Raid on Rommel

Raid on Rommel is an American B movie in Technicolor from 1971, directed by Henry Hathaway and set in North Africa during the Second World War. It stars Richard Burton as a British commando attempting to destroy German gun emplacements in Tobruk. Much of the action footage was reused from the 1967 film Tobruk, and the storyline is also largely the same.

Raid on Rommel
Directed byHenry Hathaway
Produced byHarry Tatelman
Written byRichard M. Bluel
StarringRichard Burton
John Colicos
Clinton Greyn
Wolfgang Preiss
Danielle De Metz
Music byHal Mooney
CinematographyEarl Rath
Edited byGene Palmer
Distributed byUniversal Pictures
Release date
  • February 12, 1971 (1971-02-12)
Running time
98 minutes
CountryUnited States


In Libya in 1942, Captain Alex Foster (Burton), an intelligence officer with the British Army, allows himself to be captured by a German Afrika Korps convoy transporting British prisoners, pretending to be injured. Once integrated with the prisoners, remnants of a commando force and a medical unit, Foster outlines his plans to take over the convoy, with the help of the prisoners, and redirect it towards the Libyan port town of Tobruk.

On the way, they find an unexpected concentration of German tanks, and they surmise that a fuel depot must be hidden nearby. Foster, in Afrika Corps uniform, and Major Tarkington (Clinton Greyn), the medical officer as his 'prisoner', gain access to the depot and meet Field Marshal Erwin Rommel (Wolfgang Preiss). During a friendly dispute over philately between Rommel and Tarkington, Foster notices a map which indicates the location of the fuel depot.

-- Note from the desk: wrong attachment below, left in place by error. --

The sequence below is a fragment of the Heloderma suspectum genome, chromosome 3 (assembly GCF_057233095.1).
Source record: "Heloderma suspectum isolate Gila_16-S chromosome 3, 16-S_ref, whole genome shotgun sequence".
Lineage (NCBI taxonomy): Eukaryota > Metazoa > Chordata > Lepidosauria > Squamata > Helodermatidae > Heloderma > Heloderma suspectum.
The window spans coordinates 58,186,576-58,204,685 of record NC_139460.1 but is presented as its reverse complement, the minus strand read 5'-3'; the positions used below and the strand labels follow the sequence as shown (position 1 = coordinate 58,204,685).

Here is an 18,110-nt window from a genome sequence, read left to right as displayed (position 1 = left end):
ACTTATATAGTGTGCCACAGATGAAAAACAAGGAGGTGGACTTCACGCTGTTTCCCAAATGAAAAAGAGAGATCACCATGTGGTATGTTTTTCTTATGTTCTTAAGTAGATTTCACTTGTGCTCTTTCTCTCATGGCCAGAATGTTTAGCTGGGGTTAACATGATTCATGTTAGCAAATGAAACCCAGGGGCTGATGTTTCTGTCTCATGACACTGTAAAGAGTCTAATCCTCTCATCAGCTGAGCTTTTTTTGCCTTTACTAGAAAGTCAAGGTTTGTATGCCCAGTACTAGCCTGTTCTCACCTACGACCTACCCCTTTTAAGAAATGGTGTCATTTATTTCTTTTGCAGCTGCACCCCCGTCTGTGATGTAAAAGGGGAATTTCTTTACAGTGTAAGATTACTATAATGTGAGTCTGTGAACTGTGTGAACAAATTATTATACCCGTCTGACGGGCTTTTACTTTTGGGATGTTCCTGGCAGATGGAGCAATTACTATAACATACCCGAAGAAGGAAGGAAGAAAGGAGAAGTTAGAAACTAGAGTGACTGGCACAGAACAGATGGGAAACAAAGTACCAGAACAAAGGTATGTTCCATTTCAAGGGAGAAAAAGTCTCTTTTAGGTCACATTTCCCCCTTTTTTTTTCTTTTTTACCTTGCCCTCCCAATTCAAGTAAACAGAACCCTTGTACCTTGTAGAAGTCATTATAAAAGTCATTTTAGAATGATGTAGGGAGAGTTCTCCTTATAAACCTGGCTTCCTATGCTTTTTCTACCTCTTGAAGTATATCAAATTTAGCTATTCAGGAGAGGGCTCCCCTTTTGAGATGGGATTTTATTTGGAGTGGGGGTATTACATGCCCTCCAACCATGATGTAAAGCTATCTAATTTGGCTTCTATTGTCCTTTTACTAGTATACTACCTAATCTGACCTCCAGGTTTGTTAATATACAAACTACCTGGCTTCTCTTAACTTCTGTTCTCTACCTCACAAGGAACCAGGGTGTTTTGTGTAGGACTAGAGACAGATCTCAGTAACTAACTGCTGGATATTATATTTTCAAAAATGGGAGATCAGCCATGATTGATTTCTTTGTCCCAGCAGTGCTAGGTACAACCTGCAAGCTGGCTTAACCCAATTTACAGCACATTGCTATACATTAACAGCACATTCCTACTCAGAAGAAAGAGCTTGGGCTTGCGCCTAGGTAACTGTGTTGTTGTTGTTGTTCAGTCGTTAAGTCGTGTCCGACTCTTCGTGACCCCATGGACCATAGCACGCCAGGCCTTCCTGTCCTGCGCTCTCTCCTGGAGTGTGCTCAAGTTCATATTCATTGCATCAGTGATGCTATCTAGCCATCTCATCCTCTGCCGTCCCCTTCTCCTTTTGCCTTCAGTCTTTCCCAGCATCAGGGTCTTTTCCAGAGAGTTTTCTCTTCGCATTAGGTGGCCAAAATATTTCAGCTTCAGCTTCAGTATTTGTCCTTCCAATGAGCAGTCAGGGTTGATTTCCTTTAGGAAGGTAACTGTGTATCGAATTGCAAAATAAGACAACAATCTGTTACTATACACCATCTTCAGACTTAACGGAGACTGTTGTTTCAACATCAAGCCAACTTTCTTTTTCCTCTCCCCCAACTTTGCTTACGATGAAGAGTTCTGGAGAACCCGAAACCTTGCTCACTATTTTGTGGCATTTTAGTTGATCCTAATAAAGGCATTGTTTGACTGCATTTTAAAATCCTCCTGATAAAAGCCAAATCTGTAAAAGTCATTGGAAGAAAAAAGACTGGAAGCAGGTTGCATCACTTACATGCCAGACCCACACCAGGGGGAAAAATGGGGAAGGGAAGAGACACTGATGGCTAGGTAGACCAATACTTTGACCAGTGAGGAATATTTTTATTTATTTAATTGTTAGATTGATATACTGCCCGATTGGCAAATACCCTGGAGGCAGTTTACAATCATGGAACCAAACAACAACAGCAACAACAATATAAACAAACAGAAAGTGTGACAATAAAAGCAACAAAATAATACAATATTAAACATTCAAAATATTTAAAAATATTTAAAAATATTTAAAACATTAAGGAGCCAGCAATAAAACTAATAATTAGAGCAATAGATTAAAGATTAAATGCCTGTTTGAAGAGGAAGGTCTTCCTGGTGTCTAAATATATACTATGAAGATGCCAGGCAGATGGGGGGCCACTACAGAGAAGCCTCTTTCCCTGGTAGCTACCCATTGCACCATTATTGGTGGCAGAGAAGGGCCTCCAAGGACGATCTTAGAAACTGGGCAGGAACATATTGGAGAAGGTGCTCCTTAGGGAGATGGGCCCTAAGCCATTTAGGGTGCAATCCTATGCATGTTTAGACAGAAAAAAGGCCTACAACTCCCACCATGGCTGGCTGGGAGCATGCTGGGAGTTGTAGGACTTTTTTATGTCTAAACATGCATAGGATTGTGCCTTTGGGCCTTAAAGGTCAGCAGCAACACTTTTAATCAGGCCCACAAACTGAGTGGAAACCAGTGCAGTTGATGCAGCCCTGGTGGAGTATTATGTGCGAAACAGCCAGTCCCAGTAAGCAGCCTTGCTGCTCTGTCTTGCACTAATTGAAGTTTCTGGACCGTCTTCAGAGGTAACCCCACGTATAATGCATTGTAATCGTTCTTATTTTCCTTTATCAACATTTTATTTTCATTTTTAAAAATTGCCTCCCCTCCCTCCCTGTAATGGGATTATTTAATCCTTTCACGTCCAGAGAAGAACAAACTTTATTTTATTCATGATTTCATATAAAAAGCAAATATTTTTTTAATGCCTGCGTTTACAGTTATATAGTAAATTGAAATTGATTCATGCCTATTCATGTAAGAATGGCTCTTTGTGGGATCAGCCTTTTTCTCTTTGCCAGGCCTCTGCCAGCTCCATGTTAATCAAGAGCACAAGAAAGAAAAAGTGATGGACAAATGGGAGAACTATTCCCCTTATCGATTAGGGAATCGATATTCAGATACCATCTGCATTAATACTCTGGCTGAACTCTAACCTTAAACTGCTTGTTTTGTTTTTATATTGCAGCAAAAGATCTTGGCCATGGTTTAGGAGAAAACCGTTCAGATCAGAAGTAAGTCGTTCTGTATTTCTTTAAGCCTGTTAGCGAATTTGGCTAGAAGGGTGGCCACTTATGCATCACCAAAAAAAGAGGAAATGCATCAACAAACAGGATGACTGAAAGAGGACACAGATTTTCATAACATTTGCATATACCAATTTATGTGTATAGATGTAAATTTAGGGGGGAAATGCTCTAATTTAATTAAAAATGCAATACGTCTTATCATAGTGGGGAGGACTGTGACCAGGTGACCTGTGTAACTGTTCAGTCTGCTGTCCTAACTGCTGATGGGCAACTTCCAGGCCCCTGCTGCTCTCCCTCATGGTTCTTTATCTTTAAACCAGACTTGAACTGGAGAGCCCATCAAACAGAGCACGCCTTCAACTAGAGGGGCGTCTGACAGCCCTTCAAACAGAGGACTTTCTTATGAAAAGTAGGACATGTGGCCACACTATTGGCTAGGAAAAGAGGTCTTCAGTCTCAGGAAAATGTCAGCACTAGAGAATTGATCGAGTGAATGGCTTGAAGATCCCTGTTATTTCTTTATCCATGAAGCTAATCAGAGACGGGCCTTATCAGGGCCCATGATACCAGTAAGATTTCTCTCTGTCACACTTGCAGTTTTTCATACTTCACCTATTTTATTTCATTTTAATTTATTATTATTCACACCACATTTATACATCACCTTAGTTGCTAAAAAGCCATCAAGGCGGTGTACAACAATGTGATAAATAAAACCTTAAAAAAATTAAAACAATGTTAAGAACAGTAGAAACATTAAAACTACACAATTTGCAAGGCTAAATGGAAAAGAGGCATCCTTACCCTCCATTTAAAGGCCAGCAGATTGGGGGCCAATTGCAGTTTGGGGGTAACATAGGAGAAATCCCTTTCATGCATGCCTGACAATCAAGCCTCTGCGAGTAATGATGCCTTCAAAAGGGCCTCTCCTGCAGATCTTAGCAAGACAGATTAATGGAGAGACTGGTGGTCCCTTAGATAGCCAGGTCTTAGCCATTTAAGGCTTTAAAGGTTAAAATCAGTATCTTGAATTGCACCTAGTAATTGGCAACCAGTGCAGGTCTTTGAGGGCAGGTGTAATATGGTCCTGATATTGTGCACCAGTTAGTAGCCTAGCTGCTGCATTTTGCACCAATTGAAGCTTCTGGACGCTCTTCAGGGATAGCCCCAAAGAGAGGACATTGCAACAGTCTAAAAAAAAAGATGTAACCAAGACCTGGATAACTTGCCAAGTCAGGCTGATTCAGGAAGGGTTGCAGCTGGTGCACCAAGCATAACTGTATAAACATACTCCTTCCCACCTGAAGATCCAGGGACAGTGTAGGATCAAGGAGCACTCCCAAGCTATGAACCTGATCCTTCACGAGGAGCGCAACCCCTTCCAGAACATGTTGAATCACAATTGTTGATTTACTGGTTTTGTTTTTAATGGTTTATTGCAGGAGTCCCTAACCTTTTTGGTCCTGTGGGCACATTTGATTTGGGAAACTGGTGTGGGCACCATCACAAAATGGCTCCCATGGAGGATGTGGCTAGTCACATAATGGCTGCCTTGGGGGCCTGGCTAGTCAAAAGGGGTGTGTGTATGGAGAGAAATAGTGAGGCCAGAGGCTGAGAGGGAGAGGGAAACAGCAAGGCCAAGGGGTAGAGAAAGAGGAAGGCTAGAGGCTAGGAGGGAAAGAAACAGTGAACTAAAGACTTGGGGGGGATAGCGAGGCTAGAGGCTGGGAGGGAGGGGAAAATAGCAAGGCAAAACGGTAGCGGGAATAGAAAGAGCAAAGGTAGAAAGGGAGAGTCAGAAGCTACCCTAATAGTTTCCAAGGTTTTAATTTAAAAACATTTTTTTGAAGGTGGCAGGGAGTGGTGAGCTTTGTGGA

They make excuses, leave, capture a tank, and blow up the fuel dump. They escape towards Tobruk, where they destroy a coastal battery. The prisoners are embarked in boats launched by attacking Royal Navy warships. However, Foster and Tarkington are captured by German soldiers. The film leaves their fates unexplained.



The film was poorly received by critics. It has a 32% rating on Rotten Tomatoes.[1]

In 2006, the BBC's Radio Times wrote: "It says a lot for Richard Burton that he was able to plumb the depths in dreary Second World War action movies such as this one, about a British officer releasing prisoners to attack Tobruk, without doing any apparent damage to his career. Even the usually dependable director Henry Hathaway falters in this flawed effort that was originally meant for TV".[2]

See also


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